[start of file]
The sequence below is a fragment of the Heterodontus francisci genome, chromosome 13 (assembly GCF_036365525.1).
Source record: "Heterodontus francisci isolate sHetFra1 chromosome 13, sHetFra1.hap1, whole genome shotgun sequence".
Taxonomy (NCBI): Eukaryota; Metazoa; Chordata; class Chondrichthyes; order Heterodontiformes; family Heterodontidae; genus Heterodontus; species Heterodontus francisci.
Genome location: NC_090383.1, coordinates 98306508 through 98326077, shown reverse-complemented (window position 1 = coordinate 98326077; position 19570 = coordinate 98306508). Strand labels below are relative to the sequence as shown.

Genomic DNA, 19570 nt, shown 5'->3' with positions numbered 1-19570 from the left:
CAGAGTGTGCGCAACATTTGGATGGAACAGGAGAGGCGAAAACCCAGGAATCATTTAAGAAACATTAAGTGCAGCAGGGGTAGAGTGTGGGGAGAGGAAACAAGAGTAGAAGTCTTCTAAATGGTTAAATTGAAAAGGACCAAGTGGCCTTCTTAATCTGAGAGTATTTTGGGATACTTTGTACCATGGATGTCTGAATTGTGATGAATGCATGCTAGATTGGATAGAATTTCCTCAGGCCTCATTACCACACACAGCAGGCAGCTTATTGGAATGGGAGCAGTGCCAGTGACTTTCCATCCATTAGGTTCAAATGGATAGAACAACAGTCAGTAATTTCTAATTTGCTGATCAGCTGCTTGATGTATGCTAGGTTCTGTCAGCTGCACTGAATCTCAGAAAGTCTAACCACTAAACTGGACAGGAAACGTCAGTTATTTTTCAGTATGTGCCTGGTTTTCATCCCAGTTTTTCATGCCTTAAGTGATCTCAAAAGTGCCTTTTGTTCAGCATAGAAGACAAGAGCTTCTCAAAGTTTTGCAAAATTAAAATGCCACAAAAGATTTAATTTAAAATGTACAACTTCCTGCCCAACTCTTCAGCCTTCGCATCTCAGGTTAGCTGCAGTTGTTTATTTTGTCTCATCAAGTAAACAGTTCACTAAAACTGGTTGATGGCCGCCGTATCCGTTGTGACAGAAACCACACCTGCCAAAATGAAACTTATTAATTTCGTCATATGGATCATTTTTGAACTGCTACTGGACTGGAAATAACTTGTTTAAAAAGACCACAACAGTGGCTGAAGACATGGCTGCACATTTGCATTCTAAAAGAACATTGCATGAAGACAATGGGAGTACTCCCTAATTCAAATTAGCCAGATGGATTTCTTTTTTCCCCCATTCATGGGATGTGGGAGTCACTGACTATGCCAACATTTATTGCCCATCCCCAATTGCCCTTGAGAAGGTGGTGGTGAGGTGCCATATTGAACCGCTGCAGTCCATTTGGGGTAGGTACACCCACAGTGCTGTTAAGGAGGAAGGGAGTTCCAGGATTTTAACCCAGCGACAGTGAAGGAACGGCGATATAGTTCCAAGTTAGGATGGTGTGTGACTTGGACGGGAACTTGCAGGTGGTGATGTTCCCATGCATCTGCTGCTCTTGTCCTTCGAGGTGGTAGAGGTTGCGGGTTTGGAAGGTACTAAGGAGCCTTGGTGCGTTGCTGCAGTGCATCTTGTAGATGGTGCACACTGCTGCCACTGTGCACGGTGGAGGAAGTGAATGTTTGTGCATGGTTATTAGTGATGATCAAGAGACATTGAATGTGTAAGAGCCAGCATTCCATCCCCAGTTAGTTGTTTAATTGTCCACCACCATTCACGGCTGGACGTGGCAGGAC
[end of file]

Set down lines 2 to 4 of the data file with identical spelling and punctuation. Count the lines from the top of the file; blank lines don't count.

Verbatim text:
Source record: "Heterodontus francisci isolate sHetFra1 chromosome 13, sHetFra1.hap1, whole genome shotgun sequence".
Taxonomy (NCBI): Eukaryota; Metazoa; Chordata; class Chondrichthyes; order Heterodontiformes; family Heterodontidae; genus Heterodontus; species Heterodontus francisci.
Genome location: NC_090383.1, coordinates 98306508 through 98326077, shown reverse-complemented (window position 1 = coordinate 98326077; position 19570 = coordinate 98306508). Strand labels below are relative to the sequence as shown.